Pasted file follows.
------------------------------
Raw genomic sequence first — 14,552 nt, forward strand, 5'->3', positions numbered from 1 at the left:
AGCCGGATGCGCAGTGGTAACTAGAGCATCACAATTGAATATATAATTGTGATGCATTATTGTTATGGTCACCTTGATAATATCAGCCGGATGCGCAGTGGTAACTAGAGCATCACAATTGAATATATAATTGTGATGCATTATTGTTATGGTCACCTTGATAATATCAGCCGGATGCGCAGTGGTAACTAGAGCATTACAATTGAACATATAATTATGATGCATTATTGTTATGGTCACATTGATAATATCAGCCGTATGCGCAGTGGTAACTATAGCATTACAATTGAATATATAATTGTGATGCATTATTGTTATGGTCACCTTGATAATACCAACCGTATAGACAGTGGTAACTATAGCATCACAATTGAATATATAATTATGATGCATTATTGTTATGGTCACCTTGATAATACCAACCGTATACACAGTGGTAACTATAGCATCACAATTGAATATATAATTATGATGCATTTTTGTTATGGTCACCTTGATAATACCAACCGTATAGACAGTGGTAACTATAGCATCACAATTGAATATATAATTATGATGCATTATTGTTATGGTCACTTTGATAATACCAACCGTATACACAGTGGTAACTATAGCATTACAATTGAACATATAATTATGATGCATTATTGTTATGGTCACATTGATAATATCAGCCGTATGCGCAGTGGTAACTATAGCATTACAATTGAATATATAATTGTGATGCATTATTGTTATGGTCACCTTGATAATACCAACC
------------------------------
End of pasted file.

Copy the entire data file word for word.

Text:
Raw genomic sequence first — 14,552 nt, forward strand, 5'->3', positions numbered from 1 at the left:
AGCCGGATGCGCAGTGGTAACTAGAGCATCACAATTGAATATATAATTGTGATGCATTATTGTTATGGTCACCTTGATAATATCAGCCGGATGCGCAGTGGTAACTAGAGCATCACAATTGAATATATAATTGTGATGCATTATTGTTATGGTCACCTTGATAATATCAGCCGGATGCGCAGTGGTAACTAGAGCATTACAATTGAACATATAATTATGATGCATTATTGTTATGGTCACATTGATAATATCAGCCGTATGCGCAGTGGTAACTATAGCATTACAATTGAATATATAATTGTGATGCATTATTGTTATGGTCACCTTGATAATACCAACCGTATAGACAGTGGTAACTATAGCATCACAATTGAATATATAATTATGATGCATTATTGTTATGGTCACCTTGATAATACCAACCGTATACACAGTGGTAACTATAGCATCACAATTGAATATATAATTATGATGCATTTTTGTTATGGTCACCTTGATAATACCAACCGTATAGACAGTGGTAACTATAGCATCACAATTGAATATATAATTATGATGCATTATTGTTATGGTCACTTTGATAATACCAACCGTATACACAGTGGTAACTATAGCATTACAATTGAACATATAATTATGATGCATTATTGTTATGGTCACATTGATAATATCAGCCGTATGCGCAGTGGTAACTATAGCATTACAATTGAATATATAATTGTGATGCATTATTGTTATGGTCACCTTGATAATACCAACC